Years ago, I was talking to Edgar Martinez hours before a game against Baltimore and Roberto Alomar interrupted us to give Edgar a big hug.
"This man," he said, pointing at Martinez, "is the best right-handed hitter in baseball. Everyone in the game knows it."
Today, Alomar went into the Hall of Fame - a flashy second baseman with all the skills you'd expect of a 12-time All-Star. Edgar? His voting percentage dropped from 36.2 per cent in 2009 to 32,9 per cent - well short of the 75 per cent required for induction.
" I’d love to see the percentage go up instead of down," Martinez said from his Kirkland business office. "That’s not what you want to see in second year. I didn’t have very high expectations. That’s my approach."
On the field, Martinez batted .312 with a career on-base percentage of .418 playing for the Seattle Mariners. Yes, he spent much of his career as a designated hitter, and was so successful at the job that commissioner Bud Selig named the DH of the Year award for him. That was an acknowledge nearly as impressive as Alomar's.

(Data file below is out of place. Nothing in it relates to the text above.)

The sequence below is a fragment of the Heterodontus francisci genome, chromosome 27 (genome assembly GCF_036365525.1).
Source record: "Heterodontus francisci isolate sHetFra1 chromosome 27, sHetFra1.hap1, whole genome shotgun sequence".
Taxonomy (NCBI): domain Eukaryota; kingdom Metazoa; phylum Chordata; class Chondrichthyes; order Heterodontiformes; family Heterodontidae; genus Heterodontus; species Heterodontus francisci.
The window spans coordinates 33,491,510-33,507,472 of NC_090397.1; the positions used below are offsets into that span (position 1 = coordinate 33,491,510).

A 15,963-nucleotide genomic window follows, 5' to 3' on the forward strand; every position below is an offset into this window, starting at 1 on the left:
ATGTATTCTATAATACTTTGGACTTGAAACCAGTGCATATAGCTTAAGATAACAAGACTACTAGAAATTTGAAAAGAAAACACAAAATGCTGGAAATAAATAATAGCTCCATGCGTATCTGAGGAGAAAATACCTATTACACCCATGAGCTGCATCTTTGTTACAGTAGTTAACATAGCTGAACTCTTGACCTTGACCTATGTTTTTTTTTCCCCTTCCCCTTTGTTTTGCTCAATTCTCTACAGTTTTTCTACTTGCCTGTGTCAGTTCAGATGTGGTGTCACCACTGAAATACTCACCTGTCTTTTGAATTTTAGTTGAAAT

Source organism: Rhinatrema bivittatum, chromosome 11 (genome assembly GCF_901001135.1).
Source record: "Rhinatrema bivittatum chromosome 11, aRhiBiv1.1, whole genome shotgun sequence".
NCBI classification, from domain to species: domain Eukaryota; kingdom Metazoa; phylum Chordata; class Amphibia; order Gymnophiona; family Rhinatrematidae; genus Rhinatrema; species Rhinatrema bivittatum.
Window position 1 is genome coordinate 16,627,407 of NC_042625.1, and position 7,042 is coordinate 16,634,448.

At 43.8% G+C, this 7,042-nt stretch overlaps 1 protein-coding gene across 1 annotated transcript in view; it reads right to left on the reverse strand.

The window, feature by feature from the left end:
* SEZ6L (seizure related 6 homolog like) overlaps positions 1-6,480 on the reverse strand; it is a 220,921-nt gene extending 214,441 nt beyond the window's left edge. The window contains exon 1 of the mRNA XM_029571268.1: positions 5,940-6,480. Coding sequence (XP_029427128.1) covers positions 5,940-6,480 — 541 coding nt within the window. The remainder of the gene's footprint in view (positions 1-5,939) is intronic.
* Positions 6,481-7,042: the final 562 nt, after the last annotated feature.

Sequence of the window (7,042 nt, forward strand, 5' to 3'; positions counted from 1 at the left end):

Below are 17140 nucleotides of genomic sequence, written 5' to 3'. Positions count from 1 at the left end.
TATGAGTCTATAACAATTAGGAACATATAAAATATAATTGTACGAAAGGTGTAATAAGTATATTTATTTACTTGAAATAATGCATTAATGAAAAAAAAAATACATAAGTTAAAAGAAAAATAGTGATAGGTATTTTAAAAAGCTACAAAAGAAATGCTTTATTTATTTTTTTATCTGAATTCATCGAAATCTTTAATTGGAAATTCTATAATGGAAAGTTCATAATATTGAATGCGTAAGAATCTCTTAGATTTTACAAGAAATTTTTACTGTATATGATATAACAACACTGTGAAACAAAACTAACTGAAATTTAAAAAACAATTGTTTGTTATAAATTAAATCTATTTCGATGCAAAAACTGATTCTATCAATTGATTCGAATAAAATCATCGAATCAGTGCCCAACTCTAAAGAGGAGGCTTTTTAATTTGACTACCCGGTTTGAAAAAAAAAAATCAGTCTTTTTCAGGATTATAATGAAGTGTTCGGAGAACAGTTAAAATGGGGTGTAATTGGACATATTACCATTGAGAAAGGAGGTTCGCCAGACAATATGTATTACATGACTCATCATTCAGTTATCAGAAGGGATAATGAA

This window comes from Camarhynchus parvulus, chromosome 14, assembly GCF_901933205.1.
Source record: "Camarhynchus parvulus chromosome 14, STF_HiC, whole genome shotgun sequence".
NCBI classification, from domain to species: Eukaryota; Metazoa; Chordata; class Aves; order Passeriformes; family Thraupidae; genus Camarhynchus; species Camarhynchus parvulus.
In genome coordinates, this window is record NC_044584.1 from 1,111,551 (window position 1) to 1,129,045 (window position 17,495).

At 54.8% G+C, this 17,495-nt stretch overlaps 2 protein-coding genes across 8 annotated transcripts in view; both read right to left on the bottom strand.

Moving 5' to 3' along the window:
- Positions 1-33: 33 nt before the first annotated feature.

"I remember Robby saying that, and at the time I felt the same way about him - he could beat you so many ways," Martinez said. "I'm happy for him. He was a great player, and that was a great compliment, coming from him."
And the decline in his own numbers among Baseball Writers Association of America voters?
"Totally out of my control," he said. "I know some hold the DH argument against me. Maybe in time that will change. The years I played, I did the best I could every day. I tried to be the best hitter in the league every year. A lot of years I was in the top ten. The fans were a factor, all the support we got in Seattle."
For now, Martinez will focus on business interests and The Martinez Foundation he and wife Holli founded to give scholarships to students of color who want to teach in the state of Washington. It's an issue he feels strongly about.
"We've seen the number of students of color growing while teachers of color haven't," he said. "It's been shown diversity early helps kids, and I want to help those who want to teach get the chance."
If you want to know more, visit The Martinez Foundation website.
Next month, his thoughts will turn to spring training.
"I’d like to go to camp for a few days with the Mariners," Martinez said. "I always loved that time of year. I don't have anything planned, but I would enjoy that."